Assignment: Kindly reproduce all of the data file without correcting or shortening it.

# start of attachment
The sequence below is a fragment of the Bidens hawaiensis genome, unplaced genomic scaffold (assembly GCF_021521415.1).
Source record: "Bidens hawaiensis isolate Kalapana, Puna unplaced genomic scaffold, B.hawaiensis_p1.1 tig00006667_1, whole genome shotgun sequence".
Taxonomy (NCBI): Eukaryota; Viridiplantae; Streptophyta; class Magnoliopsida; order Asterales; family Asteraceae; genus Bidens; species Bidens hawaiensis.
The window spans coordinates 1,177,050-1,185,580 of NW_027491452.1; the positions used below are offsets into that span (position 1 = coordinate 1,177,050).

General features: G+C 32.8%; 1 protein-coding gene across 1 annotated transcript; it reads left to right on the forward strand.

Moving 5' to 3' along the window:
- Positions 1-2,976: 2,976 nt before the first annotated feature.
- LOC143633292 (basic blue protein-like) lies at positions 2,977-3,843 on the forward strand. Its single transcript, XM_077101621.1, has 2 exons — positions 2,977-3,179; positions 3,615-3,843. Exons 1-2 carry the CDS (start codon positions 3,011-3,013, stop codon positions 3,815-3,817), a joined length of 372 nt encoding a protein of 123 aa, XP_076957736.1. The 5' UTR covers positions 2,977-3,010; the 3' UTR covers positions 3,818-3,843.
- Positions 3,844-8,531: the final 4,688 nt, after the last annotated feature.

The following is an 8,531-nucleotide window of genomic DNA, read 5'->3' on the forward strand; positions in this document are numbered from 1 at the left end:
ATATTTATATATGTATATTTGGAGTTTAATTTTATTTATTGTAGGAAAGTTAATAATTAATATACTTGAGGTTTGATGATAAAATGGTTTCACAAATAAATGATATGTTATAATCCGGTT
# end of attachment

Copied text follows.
The sequence below is a fragment of the Bidens hawaiensis genome, unplaced genomic scaffold (assembly GCF_021521415.1).
Source record: "Bidens hawaiensis isolate Kalapana, Puna unplaced genomic scaffold, B.hawaiensis_p1.1 tig00006667_1, whole genome shotgun sequence".
Taxonomy (NCBI): Eukaryota; Viridiplantae; Streptophyta; class Magnoliopsida; order Asterales; family Asteraceae; genus Bidens; species Bidens hawaiensis.
The window spans coordinates 1,177,050-1,185,580 of NW_027491452.1; the positions used below are offsets into that span (position 1 = coordinate 1,177,050).

General features: G+C 32.8%; 1 protein-coding gene across 1 annotated transcript; it reads left to right on the forward strand.

Moving 5' to 3' along the window:
- Positions 1-2,976: 2,976 nt before the first annotated feature.
- LOC143633292 (basic blue protein-like) lies at positions 2,977-3,843 on the forward strand. Its single transcript, XM_077101621.1, has 2 exons — positions 2,977-3,179; positions 3,615-3,843. Exons 1-2 carry the CDS (start codon positions 3,011-3,013, stop codon positions 3,815-3,817), a joined length of 372 nt encoding a protein of 123 aa, XP_076957736.1. The 5' UTR covers positions 2,977-3,010; the 3' UTR covers positions 3,818-3,843.
- Positions 3,844-8,531: the final 4,688 nt, after the last annotated feature.

The following is an 8,531-nucleotide window of genomic DNA, read 5'->3' on the forward strand; positions in this document are numbered from 1 at the left end:
ATATTTATATATGTATATTTGGAGTTTAATTTTATTTATTGTAGGAAAGTTAATAATTAATATACTTGAGGTTTGATGATAAAATGGTTTCACAAATAAATGATATGTTATAATCCGGTT